by Sylvia Blush ~
In an instant this seemingly quirky tale about a young man who believes he was abducted by aliens is turned by the obvious revelation that his recurring dreams are not what they seem. Presented by East West Players (EWP), Mysterious Skin, is a dark drama set in Kansas and New York City in 1991.
Kansas: Brian Lackey (Scott Keiji Takeda), turns to Avalyn Friesen (Elizabeth Liang), a fellow believer in alien abductions, for help in uncovering the mysteries that plague him nightly. As they slowly piece together fragments of his nightmares, he realizes the boy being probed in his dreams, Neil McCormick (David Huynh), was a team member from his little league years.
New York: Neil is living out his fantasies as a hustler for the money, sex, and perhaps love. After a bad night picking up a trick, Neil returns to Kansas only to find Brian waiting for him; hoping he holds the key to regain his sanity.
Directed by EWP’s Producing Artistic Director Tim Dang, Mysterious Skin, is an emotional roller coaster for the audience as well as the actors. Capturing the stylized essence of classic Sci-Fi TV, Mr. Dang effectively stages eery images as a backdrop to an already pulsating scene. The tension is palpable across the stage and reaches the last rows of the theatre. However, playwright Prince Gomolvilas doesn’t offer much more mystique within the text to draw your attention in act two. We quickly learn enough nuggets of information to help us connect the dots faster than the characters. This lack of dramatic anticipation draws out act two to a lull, but is saved by the performances.
Mr. Takeda and Christine Corpuz (Deborah, Margaret, Wendy, Receptionist) give stellar performances. Ms. Corpuz, is as flawless an actor as they come. Seamlessly stringing together four varying characters with depth and purpose. Mr. Takeda holds fast to his emotions and carefully reveals the complex layers of Brian’s state of being. His final moments on stage make up for the lack of text support in act two and reveal a vulnerable eight year old in this young man’s flesh.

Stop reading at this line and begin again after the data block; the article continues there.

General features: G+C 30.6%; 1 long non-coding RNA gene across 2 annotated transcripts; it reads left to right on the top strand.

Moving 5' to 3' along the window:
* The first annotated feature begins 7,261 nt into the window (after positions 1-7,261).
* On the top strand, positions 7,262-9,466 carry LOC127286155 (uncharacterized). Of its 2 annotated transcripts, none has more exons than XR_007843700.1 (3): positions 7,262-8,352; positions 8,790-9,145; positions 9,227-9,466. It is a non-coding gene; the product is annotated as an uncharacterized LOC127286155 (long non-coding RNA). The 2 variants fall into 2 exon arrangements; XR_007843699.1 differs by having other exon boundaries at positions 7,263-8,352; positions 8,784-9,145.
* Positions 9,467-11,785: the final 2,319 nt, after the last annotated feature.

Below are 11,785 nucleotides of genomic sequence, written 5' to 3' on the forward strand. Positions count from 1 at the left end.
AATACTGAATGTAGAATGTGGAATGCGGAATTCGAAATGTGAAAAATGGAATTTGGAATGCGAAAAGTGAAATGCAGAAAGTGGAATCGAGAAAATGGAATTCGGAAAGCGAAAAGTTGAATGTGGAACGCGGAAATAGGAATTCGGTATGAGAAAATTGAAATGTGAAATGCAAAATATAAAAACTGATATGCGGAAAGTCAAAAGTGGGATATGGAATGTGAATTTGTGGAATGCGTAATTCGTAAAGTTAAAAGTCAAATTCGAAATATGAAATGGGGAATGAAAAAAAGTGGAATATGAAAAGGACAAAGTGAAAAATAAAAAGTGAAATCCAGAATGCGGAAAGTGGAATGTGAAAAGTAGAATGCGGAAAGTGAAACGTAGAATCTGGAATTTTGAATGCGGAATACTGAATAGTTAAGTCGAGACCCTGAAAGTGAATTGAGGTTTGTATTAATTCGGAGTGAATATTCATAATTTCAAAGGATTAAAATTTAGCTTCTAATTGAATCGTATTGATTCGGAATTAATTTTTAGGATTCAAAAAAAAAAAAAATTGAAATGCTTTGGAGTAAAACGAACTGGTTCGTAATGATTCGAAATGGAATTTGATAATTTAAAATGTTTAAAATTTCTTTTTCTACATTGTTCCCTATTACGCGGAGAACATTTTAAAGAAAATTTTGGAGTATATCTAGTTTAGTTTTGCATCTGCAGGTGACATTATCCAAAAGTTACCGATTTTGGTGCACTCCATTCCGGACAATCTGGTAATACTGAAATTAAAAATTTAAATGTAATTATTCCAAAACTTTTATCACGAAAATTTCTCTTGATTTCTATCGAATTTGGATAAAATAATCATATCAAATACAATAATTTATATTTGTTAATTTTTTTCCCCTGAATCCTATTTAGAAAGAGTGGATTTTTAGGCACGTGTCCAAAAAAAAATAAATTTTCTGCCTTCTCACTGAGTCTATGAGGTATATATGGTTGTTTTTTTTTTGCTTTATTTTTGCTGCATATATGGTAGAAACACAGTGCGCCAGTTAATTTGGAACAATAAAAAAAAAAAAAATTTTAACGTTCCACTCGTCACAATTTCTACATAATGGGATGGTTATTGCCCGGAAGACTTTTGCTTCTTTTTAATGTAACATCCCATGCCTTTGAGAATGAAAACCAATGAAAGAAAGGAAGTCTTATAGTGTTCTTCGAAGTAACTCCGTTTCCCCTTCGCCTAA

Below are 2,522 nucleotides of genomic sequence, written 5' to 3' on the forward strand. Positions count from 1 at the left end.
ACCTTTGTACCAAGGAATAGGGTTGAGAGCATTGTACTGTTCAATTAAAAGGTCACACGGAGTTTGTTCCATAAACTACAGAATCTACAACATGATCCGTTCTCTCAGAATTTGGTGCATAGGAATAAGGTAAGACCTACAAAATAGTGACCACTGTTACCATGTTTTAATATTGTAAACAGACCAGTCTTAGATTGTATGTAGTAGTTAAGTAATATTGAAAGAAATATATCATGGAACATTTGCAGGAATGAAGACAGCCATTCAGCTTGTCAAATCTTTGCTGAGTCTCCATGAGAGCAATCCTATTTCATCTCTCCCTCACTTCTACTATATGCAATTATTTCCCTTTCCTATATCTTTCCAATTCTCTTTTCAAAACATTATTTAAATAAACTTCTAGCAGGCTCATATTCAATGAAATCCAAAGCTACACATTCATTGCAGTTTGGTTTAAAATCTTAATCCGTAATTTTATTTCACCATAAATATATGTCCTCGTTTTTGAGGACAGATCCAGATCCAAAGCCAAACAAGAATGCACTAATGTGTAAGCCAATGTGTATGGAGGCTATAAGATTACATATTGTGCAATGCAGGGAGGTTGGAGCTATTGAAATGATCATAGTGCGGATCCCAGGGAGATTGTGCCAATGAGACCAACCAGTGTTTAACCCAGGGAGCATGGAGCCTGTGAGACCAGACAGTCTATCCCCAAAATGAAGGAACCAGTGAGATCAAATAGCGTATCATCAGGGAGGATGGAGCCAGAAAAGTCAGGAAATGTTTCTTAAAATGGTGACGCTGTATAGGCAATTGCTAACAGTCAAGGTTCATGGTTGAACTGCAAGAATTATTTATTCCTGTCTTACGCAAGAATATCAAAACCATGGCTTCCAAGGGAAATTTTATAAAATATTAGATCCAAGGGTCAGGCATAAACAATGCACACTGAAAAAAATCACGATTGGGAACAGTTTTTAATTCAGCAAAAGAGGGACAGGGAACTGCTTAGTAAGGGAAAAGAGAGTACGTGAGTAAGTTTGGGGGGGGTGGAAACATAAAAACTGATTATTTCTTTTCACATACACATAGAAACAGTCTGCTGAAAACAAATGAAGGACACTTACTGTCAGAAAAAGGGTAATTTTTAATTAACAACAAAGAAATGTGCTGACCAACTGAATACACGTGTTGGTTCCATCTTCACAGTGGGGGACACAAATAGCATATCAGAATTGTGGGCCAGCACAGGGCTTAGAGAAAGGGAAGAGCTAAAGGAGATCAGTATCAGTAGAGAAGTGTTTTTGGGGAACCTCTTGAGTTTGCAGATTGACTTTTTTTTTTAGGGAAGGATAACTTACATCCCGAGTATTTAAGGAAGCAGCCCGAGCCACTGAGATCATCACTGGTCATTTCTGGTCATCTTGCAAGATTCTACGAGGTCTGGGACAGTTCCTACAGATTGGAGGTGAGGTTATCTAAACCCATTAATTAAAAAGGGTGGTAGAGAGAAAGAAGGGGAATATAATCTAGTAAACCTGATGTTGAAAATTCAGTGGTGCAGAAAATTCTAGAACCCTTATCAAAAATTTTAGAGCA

Upon entering the theatre, my breath was taken away by Allan E. Muraoka’s stunning set. The projection design creates a new environment for each scene and serves the play well as it propels itself onto the actors as a portal into another realm. Coupled with Jeremy Pivnick and John Zalewski’s designs (light and sound respectively), the stage was set for an out of this world experience. As lights surged intermittently during pre-show, a satellite image of earth towered behind chain linked fences which served as walls for Brian’s room and a cafe in New York.
Mysterious Skin offers a unique look at the connection between alien abduction and our human need to suppress hurtful memories. Sci-Fi fanatics be warned: Except for a couple of UFO tales, the play is hardly about debunking or confirming theories on the existence of alien life. This is not a discouragement, however, to treat yourself to a provocative night of theatre.
The Los Angeles Premiere of Mysterious Skin plays Wednesdays through Saturdays at 8pm; and Sundays at 2pm. through Sunday, October 10, 2010.
Performances run (Post show discussions with artists from the creative team and representatives from the L.A. Gay & Lesbian Center and Center for the Pacific Asian Family will be held on various dates. Contact the theatre for more information.)
The David Henry Hwang Theatre is located at the Union Center for the Arts at 120 Judge JohnAiso St., Los Angeles, CA 90012, east of Alvarado and north of Temple. (Note: Parking was $7 and is adjacent to the theatre.)
Tickets: $25 – $35. Senior, student and group discounts available.